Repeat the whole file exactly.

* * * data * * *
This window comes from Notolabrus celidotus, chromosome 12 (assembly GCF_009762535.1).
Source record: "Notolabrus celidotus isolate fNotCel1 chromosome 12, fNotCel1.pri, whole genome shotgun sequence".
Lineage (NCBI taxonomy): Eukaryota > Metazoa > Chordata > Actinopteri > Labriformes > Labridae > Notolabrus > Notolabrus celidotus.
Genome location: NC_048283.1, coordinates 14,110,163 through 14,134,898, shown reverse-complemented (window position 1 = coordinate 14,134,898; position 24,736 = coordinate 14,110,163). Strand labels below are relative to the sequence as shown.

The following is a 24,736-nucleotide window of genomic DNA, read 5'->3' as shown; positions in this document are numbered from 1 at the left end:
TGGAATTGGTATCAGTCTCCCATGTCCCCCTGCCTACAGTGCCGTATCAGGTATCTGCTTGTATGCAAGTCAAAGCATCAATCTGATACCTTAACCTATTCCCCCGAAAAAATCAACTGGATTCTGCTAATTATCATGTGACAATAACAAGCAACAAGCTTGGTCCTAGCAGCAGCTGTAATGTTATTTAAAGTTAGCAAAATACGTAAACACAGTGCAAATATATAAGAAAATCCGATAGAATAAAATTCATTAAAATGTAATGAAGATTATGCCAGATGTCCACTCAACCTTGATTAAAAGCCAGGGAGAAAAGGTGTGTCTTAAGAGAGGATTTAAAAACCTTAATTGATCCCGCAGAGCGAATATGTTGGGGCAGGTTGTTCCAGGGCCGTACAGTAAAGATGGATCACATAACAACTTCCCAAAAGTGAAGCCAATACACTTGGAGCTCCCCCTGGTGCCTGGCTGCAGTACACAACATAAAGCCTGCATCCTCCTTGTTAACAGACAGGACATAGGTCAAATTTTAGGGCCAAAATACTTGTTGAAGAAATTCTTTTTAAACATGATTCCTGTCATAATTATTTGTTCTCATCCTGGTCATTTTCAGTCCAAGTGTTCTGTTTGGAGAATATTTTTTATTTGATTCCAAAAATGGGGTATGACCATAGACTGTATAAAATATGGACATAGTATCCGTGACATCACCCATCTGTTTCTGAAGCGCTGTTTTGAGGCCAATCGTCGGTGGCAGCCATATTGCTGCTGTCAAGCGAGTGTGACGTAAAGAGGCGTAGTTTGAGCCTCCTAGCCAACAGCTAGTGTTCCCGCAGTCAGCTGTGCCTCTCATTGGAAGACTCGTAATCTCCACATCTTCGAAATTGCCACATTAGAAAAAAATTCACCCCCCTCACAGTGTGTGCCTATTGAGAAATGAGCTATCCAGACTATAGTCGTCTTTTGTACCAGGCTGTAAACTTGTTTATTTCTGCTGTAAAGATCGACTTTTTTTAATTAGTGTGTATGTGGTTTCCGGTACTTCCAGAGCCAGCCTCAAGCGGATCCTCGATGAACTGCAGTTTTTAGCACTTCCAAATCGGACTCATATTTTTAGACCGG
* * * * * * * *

This window comes from Notolabrus celidotus, chromosome 12 (assembly GCF_009762535.1).
Source record: "Notolabrus celidotus isolate fNotCel1 chromosome 12, fNotCel1.pri, whole genome shotgun sequence".
Lineage (NCBI taxonomy): Eukaryota > Metazoa > Chordata > Actinopteri > Labriformes > Labridae > Notolabrus > Notolabrus celidotus.
Genome location: NC_048283.1, coordinates 14,110,163 through 14,134,898, shown reverse-complemented (window position 1 = coordinate 14,134,898; position 24,736 = coordinate 14,110,163). Strand labels below are relative to the sequence as shown.

The following is a 24,736-nucleotide window of genomic DNA, read 5'->3' as shown; positions in this document are numbered from 1 at the left end:
TGGAATTGGTATCAGTCTCCCATGTCCCCCTGCCTACAGTGCCGTATCAGGTATCTGCTTGTATGCAAGTCAAAGCATCAATCTGATACCTTAACCTATTCCCCCGAAAAAATCAACTGGATTCTGCTAATTATCATGTGACAATAACAAGCAACAAGCTTGGTCCTAGCAGCAGCTGTAATGTTATTTAAAGTTAGCAAAATACGTAAACACAGTGCAAATATATAAGAAAATCCGATAGAATAAAATTCATTAAAATGTAATGAAGATTATGCCAGATGTCCACTCAACCTTGATTAAAAGCCAGGGAGAAAAGGTGTGTCTTAAGAGAGGATTTAAAAACCTTAATTGATCCCGCAGAGCGAATATGTTGGGGCAGGTTGTTCCAGGGCCGTACAGTAAAGATGGATCACATAACAACTTCCCAAAAGTGAAGCCAATACACTTGGAGCTCCCCCTGGTGCCTGGCTGCAGTACACAACATAAAGCCTGCATCCTCCTTGTTAACAGACAGGACATAGGTCAAATTTTAGGGCCAAAATACTTGTTGAAGAAATTCTTTTTAAACATGATTCCTGTCATAATTATTTGTTCTCATCCTGGTCATTTTCAGTCCAAGTGTTCTGTTTGGAGAATATTTTTTATTTGATTCCAAAAATGGGGTATGACCATAGACTGTATAAAATATGGACATAGTATCCGTGACATCACCCATCTGTTTCTGAAGCGCTGTTTTGAGGCCAATCGTCGGTGGCAGCCATATTGCTGCTGTCAAGCGAGTGTGACGTAAAGAGGCGTAGTTTGAGCCTCCTAGCCAACAGCTAGTGTTCCCGCAGTCAGCTGTGCCTCTCATTGGAAGACTCGTAATCTCCACATCTTCGAAATTGCCACATTAGAAAAAAATTCACCCCCCTCACAGTGTGTGCCTATTGAGAAATGAGCTATCCAGACTATAGTCGTCTTTTGTACCAGGCTGTAAACTTGTTTATTTCTGCTGTAAAGATCGACTTTTTTTAATTAGTGTGTATGTGGTTTCCGGTACTTCCAGAGCCAGCCTCAAGCGGATCCTCGATGAACTGCAGTTTTTAGCACTTCCAAATCGGACTCATATTTTTAGACCGG